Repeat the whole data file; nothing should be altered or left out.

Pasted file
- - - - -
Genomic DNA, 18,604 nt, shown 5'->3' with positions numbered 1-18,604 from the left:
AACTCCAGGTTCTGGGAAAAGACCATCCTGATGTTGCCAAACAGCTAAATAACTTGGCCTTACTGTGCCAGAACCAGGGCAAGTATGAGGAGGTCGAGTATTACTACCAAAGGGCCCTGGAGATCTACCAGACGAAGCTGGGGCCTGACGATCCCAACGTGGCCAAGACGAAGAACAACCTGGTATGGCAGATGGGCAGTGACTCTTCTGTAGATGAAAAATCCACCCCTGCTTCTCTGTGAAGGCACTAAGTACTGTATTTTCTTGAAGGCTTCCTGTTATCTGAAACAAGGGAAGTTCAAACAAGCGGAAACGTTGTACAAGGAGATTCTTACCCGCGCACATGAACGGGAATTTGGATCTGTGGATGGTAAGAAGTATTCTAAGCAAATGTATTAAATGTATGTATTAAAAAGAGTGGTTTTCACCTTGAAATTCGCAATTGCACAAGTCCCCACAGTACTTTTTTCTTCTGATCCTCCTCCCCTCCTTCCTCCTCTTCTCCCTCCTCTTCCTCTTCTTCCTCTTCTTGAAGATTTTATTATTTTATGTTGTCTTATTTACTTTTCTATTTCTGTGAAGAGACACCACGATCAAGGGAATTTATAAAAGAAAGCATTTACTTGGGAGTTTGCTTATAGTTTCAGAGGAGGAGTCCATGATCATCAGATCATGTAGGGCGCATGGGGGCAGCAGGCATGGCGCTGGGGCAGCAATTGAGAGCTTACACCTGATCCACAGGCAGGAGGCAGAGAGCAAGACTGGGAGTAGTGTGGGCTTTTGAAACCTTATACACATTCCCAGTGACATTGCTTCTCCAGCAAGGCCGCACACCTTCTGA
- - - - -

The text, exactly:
Genomic DNA, 18,604 nt, shown 5'->3' with positions numbered 1-18,604 from the left:
AACTCCAGGTTCTGGGAAAAGACCATCCTGATGTTGCCAAACAGCTAAATAACTTGGCCTTACTGTGCCAGAACCAGGGCAAGTATGAGGAGGTCGAGTATTACTACCAAAGGGCCCTGGAGATCTACCAGACGAAGCTGGGGCCTGACGATCCCAACGTGGCCAAGACGAAGAACAACCTGGTATGGCAGATGGGCAGTGACTCTTCTGTAGATGAAAAATCCACCCCTGCTTCTCTGTGAAGGCACTAAGTACTGTATTTTCTTGAAGGCTTCCTGTTATCTGAAACAAGGGAAGTTCAAACAAGCGGAAACGTTGTACAAGGAGATTCTTACCCGCGCACATGAACGGGAATTTGGATCTGTGGATGGTAAGAAGTATTCTAAGCAAATGTATTAAATGTATGTATTAAAAAGAGTGGTTTTCACCTTGAAATTCGCAATTGCACAAGTCCCCACAGTACTTTTTTCTTCTGATCCTCCTCCCCTCCTTCCTCCTCTTCTCCCTCCTCTTCCTCTTCTTCCTCTTCTTGAAGATTTTATTATTTTATGTTGTCTTATTTACTTTTCTATTTCTGTGAAGAGACACCACGATCAAGGGAATTTATAAAAGAAAGCATTTACTTGGGAGTTTGCTTATAGTTTCAGAGGAGGAGTCCATGATCATCAGATCATGTAGGGCGCATGGGGGCAGCAGGCATGGCGCTGGGGCAGCAATTGAGAGCTTACACCTGATCCACAGGCAGGAGGCAGAGAGCAAGACTGGGAGTAGTGTGGGCTTTTGAAACCTTATACACATTCCCAGTGACATTGCTTCTCCAGCAAGGCCGCACACCTTCTGA